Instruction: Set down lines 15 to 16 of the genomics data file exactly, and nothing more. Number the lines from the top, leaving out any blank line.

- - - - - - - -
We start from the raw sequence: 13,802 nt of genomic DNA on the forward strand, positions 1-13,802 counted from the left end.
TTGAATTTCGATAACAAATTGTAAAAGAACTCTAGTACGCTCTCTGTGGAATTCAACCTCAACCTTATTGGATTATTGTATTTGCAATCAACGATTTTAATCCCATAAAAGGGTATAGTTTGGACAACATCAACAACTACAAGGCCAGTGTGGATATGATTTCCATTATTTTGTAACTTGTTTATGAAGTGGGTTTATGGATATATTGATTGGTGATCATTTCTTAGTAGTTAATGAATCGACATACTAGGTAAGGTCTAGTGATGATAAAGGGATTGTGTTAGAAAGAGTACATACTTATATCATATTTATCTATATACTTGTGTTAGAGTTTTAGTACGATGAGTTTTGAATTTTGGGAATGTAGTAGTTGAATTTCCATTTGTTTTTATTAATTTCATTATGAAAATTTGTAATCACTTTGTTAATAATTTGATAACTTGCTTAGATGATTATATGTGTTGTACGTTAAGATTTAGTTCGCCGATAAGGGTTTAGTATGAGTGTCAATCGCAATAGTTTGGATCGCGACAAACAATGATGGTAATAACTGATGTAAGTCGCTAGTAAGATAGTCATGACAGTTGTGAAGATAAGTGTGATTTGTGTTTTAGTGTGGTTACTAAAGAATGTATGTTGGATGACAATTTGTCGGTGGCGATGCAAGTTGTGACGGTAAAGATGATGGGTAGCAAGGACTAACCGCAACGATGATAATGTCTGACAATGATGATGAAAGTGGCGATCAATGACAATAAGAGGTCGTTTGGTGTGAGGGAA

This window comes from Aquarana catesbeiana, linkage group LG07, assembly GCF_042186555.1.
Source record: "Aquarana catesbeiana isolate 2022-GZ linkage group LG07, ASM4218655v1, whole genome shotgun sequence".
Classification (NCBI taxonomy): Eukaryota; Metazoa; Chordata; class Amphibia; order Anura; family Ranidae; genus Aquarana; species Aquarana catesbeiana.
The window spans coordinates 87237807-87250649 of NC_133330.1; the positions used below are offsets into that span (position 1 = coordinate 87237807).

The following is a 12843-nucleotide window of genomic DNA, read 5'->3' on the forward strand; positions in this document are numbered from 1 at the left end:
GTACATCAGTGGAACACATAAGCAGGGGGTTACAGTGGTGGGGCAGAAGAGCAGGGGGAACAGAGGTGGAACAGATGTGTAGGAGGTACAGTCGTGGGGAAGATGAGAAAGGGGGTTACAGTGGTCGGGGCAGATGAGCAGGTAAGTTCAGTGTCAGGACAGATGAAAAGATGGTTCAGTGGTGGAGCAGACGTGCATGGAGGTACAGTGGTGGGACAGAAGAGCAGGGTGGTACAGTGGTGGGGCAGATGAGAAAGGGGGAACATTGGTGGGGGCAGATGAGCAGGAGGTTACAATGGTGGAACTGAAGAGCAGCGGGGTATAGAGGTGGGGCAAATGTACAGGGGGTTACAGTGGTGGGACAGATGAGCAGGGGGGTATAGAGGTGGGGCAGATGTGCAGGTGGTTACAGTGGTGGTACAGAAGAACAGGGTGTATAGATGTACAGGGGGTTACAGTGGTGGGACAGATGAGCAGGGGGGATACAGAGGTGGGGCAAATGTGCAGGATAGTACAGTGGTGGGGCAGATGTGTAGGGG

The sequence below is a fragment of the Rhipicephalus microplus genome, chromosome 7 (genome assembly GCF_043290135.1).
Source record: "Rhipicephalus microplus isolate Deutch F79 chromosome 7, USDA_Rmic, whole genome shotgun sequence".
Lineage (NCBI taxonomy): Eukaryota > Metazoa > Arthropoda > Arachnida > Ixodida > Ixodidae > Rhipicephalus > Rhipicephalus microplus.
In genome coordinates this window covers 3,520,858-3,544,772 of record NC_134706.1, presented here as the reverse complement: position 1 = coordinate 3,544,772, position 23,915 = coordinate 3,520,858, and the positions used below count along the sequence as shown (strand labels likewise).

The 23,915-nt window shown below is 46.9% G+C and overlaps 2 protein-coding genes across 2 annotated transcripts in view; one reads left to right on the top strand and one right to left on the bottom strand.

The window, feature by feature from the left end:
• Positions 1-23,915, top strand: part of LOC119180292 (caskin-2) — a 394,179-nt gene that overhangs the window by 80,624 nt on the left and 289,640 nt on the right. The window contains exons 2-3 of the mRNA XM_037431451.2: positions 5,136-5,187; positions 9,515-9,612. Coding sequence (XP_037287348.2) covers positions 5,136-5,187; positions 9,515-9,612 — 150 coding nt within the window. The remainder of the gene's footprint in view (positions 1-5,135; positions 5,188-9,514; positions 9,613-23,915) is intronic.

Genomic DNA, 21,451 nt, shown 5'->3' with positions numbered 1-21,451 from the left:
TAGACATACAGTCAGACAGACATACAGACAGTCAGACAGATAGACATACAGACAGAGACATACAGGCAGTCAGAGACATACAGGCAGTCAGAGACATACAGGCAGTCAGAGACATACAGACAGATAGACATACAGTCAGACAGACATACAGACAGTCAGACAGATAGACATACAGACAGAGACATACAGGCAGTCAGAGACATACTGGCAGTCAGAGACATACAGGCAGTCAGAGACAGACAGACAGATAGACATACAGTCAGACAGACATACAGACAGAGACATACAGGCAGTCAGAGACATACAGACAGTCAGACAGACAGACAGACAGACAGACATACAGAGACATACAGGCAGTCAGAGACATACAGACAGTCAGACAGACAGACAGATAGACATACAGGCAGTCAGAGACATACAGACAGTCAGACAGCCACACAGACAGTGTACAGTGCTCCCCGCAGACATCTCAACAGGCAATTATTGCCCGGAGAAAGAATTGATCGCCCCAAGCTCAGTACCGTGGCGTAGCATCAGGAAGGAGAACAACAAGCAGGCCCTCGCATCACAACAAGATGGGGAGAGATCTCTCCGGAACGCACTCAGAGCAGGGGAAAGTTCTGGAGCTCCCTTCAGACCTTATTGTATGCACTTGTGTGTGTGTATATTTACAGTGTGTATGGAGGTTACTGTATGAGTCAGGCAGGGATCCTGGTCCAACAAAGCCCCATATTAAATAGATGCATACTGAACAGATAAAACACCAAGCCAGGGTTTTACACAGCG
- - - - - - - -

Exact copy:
• Positions 1-23,915, top strand: part of LOC119180292 (caskin-2) — a 394,179-nt gene that overhangs the window by 80,624 nt on the left and 289,640 nt on the right. The window contains exons 2-3 of the mRNA XM_037431451.2: positions 5,136-5,187; positions 9,515-9,612. Coding sequence (XP_037287348.2) covers positions 5,136-5,187; positions 9,515-9,612 — 150 coding nt within the window. The remainder of the gene's footprint in view (positions 1-5,135; positions 5,188-9,514; positions 9,613-23,915) is intronic.

Genomic DNA, 21,451 nt, shown 5'->3' with positions numbered 1-21,451 from the left: